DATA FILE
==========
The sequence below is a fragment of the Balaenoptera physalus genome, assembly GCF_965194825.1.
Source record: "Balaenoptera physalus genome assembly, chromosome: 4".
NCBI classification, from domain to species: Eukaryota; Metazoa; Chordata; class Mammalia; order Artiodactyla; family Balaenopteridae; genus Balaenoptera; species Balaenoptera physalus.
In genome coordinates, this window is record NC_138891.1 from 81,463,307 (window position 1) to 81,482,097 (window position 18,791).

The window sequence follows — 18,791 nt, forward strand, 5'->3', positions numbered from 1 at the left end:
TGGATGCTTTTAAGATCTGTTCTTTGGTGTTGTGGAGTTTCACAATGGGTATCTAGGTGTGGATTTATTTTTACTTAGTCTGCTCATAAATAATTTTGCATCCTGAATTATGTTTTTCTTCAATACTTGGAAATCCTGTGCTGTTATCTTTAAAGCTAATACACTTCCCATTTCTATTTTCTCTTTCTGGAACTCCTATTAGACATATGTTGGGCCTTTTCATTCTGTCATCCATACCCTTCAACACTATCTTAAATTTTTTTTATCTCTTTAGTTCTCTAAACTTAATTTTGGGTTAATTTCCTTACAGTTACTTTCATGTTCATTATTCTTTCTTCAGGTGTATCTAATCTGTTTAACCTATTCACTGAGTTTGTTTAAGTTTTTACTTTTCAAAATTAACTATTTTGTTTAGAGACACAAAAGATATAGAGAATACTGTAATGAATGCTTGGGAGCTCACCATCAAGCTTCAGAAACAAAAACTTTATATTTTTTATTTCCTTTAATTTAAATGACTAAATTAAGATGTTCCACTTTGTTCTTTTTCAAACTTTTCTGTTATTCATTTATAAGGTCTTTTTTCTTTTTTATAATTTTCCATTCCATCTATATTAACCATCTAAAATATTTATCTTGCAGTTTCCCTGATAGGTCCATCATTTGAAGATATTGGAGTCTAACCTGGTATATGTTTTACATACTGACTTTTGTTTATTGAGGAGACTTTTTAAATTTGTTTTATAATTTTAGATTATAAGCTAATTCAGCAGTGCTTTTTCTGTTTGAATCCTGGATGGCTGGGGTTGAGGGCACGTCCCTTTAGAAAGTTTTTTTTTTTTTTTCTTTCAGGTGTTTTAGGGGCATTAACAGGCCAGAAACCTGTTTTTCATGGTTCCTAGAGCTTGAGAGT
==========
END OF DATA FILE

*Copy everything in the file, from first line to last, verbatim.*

The sequence below is a fragment of the Balaenoptera physalus genome, assembly GCF_965194825.1.
Source record: "Balaenoptera physalus genome assembly, chromosome: 4".
NCBI classification, from domain to species: Eukaryota; Metazoa; Chordata; class Mammalia; order Artiodactyla; family Balaenopteridae; genus Balaenoptera; species Balaenoptera physalus.
In genome coordinates, this window is record NC_138891.1 from 81,463,307 (window position 1) to 81,482,097 (window position 18,791).

The window sequence follows — 18,791 nt, forward strand, 5'->3', positions numbered from 1 at the left end:
TGGATGCTTTTAAGATCTGTTCTTTGGTGTTGTGGAGTTTCACAATGGGTATCTAGGTGTGGATTTATTTTTACTTAGTCTGCTCATAAATAATTTTGCATCCTGAATTATGTTTTTCTTCAATACTTGGAAATCCTGTGCTGTTATCTTTAAAGCTAATACACTTCCCATTTCTATTTTCTCTTTCTGGAACTCCTATTAGACATATGTTGGGCCTTTTCATTCTGTCATCCATACCCTTCAACACTATCTTAAATTTTTTTTATCTCTTTAGTTCTCTAAACTTAATTTTGGGTTAATTTCCTTACAGTTACTTTCATGTTCATTATTCTTTCTTCAGGTGTATCTAATCTGTTTAACCTATTCACTGAGTTTGTTTAAGTTTTTACTTTTCAAAATTAACTATTTTGTTTAGAGACACAAAAGATATAGAGAATACTGTAATGAATGCTTGGGAGCTCACCATCAAGCTTCAGAAACAAAAACTTTATATTTTTTATTTCCTTTAATTTAAATGACTAAATTAAGATGTTCCACTTTGTTCTTTTTCAAACTTTTCTGTTATTCATTTATAAGGTCTTTTTTCTTTTTTATAATTTTCCATTCCATCTATATTAACCATCTAAAATATTTATCTTGCAGTTTCCCTGATAGGTCCATCATTTGAAGATATTGGAGTCTAACCTGGTATATGTTTTACATACTGACTTTTGTTTATTGAGGAGACTTTTTAAATTTGTTTTATAATTTTAGATTATAAGCTAATTCAGCAGTGCTTTTTCTGTTTGAATCCTGGATGGCTGGGGTTGAGGGCACGTCCCTTTAGAAAGTTTTTTTTTTTTTTTCTTTCAGGTGTTTTAGGGGCATTAACAGGCCAGAAACCTGTTTTTCATGGTTCCTAGAGCTTGAGAGT